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Many Eyes: Democratizing Visualization
Data visualization has historically been accessible only to the elite in academia, business, and government. But in recent years web-based visualizations— ranging from political art projects to news stories— have reached audiences of millions. Unfortunately, while lay users can view many sophisticated visualizations, they have few ways to create them. In order to "democratize" visualization, we have built Many Eyes, a web site where people may upload their own data, create interactive visualizations, and carry on conversations. The goal is to foster a social style of data analysis in which visualizations serve not only as a discovery tool for individuals but also as a means to spur discussion and collaboration. We will provide an overview of Many Eyes, patterns of usage on the site, and what those patterns suggest about the future of visualization.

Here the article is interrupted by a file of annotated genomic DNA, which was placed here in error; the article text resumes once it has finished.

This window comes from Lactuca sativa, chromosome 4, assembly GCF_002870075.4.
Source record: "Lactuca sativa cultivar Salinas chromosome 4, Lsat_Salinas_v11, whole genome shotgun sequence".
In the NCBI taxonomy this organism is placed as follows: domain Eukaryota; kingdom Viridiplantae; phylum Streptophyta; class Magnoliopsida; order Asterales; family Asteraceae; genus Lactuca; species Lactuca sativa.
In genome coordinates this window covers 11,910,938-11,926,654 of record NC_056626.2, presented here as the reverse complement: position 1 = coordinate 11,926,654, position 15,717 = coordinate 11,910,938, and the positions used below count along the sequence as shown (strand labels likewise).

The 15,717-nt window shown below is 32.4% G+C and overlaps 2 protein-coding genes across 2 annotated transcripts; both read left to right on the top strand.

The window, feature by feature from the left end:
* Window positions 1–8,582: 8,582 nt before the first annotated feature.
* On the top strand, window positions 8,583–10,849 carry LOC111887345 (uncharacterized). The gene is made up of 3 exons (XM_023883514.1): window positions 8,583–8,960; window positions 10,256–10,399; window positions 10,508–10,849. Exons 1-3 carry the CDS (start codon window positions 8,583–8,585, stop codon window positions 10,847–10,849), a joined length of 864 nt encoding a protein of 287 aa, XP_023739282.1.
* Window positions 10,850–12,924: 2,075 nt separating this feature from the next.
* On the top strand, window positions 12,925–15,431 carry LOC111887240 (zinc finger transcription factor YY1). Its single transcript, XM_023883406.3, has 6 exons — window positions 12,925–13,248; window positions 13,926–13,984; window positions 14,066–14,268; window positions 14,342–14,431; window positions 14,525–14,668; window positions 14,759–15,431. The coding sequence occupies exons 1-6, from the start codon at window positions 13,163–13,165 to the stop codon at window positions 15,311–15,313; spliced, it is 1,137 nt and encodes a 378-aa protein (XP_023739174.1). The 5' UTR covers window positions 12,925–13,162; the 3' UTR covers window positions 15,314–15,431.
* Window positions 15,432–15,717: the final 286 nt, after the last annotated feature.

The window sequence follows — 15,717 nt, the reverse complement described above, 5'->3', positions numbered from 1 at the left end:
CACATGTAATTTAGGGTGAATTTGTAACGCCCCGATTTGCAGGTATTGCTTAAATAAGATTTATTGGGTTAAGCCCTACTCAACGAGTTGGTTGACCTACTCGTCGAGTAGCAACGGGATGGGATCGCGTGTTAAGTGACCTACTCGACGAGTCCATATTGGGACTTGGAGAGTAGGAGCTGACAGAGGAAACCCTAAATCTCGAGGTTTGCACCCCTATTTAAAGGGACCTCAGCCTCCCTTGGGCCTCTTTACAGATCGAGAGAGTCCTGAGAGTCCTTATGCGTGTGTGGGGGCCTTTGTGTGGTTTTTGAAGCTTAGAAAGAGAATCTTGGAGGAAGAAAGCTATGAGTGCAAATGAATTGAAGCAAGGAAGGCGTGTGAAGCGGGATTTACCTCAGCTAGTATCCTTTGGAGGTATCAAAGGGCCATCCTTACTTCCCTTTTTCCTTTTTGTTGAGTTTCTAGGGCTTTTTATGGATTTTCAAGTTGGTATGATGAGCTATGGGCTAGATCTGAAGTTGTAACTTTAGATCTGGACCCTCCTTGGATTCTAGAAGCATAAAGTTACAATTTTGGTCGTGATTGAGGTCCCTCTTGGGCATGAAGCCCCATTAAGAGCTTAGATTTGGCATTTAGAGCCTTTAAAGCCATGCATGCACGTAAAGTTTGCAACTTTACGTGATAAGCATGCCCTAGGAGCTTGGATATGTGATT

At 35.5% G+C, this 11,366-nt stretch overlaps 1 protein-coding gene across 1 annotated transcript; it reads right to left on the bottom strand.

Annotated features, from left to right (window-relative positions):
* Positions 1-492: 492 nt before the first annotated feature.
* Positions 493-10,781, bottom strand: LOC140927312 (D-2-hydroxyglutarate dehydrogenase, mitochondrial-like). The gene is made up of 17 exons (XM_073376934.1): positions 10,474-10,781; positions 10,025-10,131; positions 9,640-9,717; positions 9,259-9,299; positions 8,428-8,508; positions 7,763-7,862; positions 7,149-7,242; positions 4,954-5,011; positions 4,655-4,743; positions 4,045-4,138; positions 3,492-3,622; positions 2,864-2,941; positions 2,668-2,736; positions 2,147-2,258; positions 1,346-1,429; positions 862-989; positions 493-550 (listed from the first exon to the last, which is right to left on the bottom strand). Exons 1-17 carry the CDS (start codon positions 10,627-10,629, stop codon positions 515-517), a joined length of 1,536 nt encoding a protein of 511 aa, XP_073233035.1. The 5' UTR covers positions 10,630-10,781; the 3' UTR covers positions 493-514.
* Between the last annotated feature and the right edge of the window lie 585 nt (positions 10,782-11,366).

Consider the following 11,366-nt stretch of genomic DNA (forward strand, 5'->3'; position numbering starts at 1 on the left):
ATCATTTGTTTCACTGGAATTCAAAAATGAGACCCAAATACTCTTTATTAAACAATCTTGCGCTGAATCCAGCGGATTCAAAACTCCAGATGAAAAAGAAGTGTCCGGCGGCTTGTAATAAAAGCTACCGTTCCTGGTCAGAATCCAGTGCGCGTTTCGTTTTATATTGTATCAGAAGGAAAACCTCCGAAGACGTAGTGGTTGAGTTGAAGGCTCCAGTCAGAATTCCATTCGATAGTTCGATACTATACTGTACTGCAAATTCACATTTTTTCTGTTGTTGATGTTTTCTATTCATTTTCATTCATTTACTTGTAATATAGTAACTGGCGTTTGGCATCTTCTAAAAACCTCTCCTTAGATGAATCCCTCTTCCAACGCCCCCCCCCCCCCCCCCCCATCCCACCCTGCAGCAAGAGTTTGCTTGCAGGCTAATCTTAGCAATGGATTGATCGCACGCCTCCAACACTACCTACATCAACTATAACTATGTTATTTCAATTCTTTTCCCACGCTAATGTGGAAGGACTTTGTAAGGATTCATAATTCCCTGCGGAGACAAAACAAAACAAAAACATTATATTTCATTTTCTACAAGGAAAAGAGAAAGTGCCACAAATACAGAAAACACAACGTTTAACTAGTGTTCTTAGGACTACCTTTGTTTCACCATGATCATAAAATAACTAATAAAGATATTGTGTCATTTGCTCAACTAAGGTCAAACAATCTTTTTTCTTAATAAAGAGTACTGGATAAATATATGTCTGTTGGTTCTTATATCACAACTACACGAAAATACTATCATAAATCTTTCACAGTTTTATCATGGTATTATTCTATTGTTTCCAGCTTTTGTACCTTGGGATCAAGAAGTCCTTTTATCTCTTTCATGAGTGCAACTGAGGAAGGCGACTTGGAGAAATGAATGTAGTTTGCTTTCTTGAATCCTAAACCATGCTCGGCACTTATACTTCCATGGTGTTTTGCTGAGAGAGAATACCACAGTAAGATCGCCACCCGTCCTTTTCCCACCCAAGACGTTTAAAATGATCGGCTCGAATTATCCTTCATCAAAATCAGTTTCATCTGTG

Fernanda Viégas and Martin Wattenberg are research scientists in IBM's Visual Communication Lab. Viégas is known for her pioneering work on depicting chat histories and email. Wattenberg's visualizations of the stock market and baby names are considered internet classics. Both Viégas and Wattenberg are also known for their visualization-based artwork, which has been exhibited in venues such as the Museum of Modern Art in New York, London Institute of Contemporary Arts and the Whitney Museum of American Art. The two became a team in 2003 when they decided to visualize Wikipedia, leading to the "history flow" project that revealed the self-healing nature of the online encyclopedia. They are currently exploring the power of web-based visualization and the social forms of data analysis it enables.
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